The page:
SALEM, Ohio – Without a scarf and hat, January winds can feel like a million pins scraping across your face.
Without gloves, your fingers feel so cold and stiff you can hardly bend your fingers to release gate latches.
Imagine how those cows out on pasture must feel.
Bundled beneath layers of thermal protection, farmers venture out to check livestock in temperatures cold enough to freeze newborn calves to the ground.
Even with the best intentions, livestock specialists say it’s easy for many to rush through chores and get back into the house and out of the wind before more snow falls.
Along the way, we’re forgetting the extra care animals need during the winter months.
Toleration. Luckily, animals have a much higher tolerance for cold than humans do.
The comfort range for cattle is 40-70 degrees, and horses can stand 10-80 degrees.
But there’s more to consider: wind chill and wet animals.
Lower critical temperature (LCT) is the temperature below which an animal must burn extra energy to keep warm.
The lower critical temperature for cows with dry winter coats is about 30 degrees, but jumps to 59 degrees for wet cows, according to John Hall, an animal scientist at Virginia Tech.
Cold outside. Research from Kansas and Iowa indicates that maintenance energy requirements of the cow increase by 1 percent for each degree below the lower critical temperature.
For wet cows, the rule of thumb is 2 percent of every degree below LCT.
With cold temperatures and high winds, energy requirements can easily jump 25 percent to 35 percent above expected levels.
Losing condition. If the energy is not supplied as extra nutrition, cows will burn fat and lose weight to keep warm.
For the majority of Ohio cow herds – those who calf in the spring – this is one of the most important times in gestation.
The last third of pregnancy counts for two-thirds of fetal growth, according to Ohio State University extension beef specialist Steve Boyles.
If cows are losing body condition to keep warm right now, they’re also hurting their chances of breeding back in the spring and cutting back on their calf’s chance of survival.
Smart feeding. Cattle exposed to cold temperatures need extra energy.
Corn, with twice the energy of hay, is often cheaper to buy based on cost per unit of energy, Boyles said.
However, forages create more internal heat as the animal digests them than do grains and protein feeds.
With this year’s less-than-stellar hay quality, Boyles recommends producers test their hay and work with a feed representative to develop a supplement program.
“It’s not too late to test feeds. Push the pencil on your costs and figure what’s best,” he urged.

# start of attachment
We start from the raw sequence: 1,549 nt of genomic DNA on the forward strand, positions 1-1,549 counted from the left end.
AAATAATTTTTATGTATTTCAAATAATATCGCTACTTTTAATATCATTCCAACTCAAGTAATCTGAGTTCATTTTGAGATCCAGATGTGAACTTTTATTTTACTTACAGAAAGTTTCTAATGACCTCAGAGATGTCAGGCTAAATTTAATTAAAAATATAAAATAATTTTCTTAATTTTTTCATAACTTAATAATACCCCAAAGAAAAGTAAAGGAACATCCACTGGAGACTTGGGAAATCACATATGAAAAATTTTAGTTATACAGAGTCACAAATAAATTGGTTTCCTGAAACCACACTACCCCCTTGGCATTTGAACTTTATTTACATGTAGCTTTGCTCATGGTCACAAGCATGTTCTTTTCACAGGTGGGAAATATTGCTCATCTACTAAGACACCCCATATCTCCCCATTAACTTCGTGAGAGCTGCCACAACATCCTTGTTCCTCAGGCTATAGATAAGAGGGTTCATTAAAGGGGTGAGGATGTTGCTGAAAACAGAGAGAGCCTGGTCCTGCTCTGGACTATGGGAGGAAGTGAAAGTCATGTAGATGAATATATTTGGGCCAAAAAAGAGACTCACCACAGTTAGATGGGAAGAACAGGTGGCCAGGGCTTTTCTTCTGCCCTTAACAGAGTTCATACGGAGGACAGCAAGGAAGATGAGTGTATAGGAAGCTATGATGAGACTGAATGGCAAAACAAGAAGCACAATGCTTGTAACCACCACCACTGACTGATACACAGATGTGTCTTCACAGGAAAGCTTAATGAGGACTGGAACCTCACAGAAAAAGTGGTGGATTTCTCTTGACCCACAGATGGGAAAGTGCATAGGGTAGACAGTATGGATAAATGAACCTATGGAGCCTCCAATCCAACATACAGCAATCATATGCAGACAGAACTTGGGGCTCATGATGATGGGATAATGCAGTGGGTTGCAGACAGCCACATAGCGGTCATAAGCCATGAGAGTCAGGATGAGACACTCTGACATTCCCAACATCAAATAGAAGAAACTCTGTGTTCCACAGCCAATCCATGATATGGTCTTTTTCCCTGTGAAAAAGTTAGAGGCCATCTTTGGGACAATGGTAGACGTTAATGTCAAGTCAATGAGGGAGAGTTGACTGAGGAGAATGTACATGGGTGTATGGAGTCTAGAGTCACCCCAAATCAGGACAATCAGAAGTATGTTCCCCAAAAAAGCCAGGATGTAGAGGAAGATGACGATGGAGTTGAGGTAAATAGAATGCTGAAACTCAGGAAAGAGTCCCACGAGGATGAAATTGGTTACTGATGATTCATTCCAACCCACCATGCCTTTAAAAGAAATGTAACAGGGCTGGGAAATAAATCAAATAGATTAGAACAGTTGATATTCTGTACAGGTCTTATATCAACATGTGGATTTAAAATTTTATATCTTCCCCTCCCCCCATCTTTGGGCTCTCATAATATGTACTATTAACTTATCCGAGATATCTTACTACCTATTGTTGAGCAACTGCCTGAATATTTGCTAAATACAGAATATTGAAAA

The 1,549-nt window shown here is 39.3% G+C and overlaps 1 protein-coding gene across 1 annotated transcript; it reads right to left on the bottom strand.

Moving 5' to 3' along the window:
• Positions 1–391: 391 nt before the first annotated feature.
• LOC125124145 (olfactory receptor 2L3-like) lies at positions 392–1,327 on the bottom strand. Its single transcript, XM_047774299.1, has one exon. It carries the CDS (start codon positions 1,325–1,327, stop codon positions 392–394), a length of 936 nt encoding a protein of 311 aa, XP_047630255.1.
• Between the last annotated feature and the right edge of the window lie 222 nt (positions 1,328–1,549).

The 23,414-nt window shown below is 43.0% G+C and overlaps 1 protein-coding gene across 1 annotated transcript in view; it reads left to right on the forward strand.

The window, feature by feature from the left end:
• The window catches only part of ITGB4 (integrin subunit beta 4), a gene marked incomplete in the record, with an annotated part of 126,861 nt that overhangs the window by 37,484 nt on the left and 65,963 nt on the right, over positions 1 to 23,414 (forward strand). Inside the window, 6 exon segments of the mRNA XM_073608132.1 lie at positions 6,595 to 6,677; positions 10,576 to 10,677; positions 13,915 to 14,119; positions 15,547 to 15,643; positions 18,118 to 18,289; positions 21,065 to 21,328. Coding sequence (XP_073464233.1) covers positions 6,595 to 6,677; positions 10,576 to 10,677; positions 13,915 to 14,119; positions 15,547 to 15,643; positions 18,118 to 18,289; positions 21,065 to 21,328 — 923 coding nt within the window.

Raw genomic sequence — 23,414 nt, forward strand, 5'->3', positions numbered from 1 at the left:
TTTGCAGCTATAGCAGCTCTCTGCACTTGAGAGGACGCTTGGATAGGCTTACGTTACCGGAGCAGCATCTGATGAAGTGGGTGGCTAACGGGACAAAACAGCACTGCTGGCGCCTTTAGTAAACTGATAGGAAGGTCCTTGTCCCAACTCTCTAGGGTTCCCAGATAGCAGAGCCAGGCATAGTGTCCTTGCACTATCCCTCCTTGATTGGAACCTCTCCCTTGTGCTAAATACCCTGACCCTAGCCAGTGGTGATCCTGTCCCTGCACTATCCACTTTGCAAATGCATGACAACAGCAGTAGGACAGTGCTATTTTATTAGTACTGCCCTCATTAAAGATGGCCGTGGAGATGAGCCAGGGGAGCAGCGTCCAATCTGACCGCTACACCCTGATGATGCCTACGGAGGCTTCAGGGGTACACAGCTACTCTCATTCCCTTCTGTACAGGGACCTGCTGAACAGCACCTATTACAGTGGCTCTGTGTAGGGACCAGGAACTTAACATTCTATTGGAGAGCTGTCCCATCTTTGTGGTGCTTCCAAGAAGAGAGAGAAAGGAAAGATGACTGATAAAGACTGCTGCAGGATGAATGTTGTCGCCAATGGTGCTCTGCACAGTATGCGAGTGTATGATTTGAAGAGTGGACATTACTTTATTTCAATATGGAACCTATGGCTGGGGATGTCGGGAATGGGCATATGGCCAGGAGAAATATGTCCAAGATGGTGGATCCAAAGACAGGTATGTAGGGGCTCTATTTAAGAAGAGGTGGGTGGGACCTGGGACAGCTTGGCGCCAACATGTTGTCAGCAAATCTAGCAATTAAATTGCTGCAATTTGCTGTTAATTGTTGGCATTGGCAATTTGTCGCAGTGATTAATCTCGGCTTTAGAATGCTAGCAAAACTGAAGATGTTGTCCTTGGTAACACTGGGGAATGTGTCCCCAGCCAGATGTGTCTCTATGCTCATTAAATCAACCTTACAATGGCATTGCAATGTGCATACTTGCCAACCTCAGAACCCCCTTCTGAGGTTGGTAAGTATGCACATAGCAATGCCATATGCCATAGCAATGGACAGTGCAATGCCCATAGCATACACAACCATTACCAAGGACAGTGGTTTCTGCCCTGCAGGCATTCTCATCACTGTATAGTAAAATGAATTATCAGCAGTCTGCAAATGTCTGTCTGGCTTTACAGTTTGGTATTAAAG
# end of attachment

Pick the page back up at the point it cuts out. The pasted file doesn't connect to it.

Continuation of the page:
He also said protein lick tubs, often criticized for their expense, can be a good option for producers who need convenience. Other producers can opt for pelleted supplements.
Other helpers. Boyles said there are steps producers can take to minimize the increase in feed requirements.
Pasturing cows on south-facing slopes with plenty of sunshine helps cows avoid sloppy and muddy areas.
According to Boyles, cattle will voluntarily seek shelter in wooded areas or on hillsides out of direct wind.
He recommends providing a windbreak or other shelter. If putting animals indoors, he stressed the importance of ventilation.
“The barn doors staying open is critical. What we consider cold, cows may not. Just getting them out of the wind is a big help,” he said.
“You can reduce the severity of the effective temperature, when their metabolism goes up to keep them warm,” he said.
Producers can also provide bedding to keep their livestock off frozen or muddy and wet ground.
Temperature change. With this year’s unpredictable weather – yo-yoing from mild to warm to freezing cold all in a matter of days – producers should take an extra careful look at their herd, Boyles said.
Weather this winter will keep producers on their toes.
“With all the temperature changes, animals tend to get sicker faster. It’s the same with humans,” Boyles said.
Still need a drink. Another important aspect of winter herd management is water availability.
Boyles doesn’t favor farm ponds as a water source because of inherent risks of cows falling through the ice and drowning. Boyles said he nearly drowned years ago while trying to rescue a cow that had fallen through the ice on his own farm.
In addition, cows or any livestock approaching those banks will inevitably break down the bank, he said.
“Plus you’ve got to break ice all the time so they can get to the water, and keep it broken so they don’t go out on the ice and fall through. It can be a headache,” he said.
Heated water. Where available, Boyles suggests heated waterers. But they aren’t without flaws either, he cautioned.
Drinkable water should be 40-65 degrees, but sometimes there’s a “runaway” – the thermostat malfunctions and heats water to a much higher temperature.
“If you stick your finger in there and burn the skin off, it’s too hot,” he said.
Boyles also cautioned against electrocution and stray voltage flowing through heated troughs.
“Keeping the cows out of the wind and keeping them dry are probably the best things we can do at this point,” Boyles said.
(Reporter Andrea Myers welcomes reader feedback by phone at 1-800-837-3419, ext. 22, or by e-mail at firstname.lastname@example.org.)
For a month-by-month herd health checklist, visit http://beef.osu.edu/library/finalcalendar.html.
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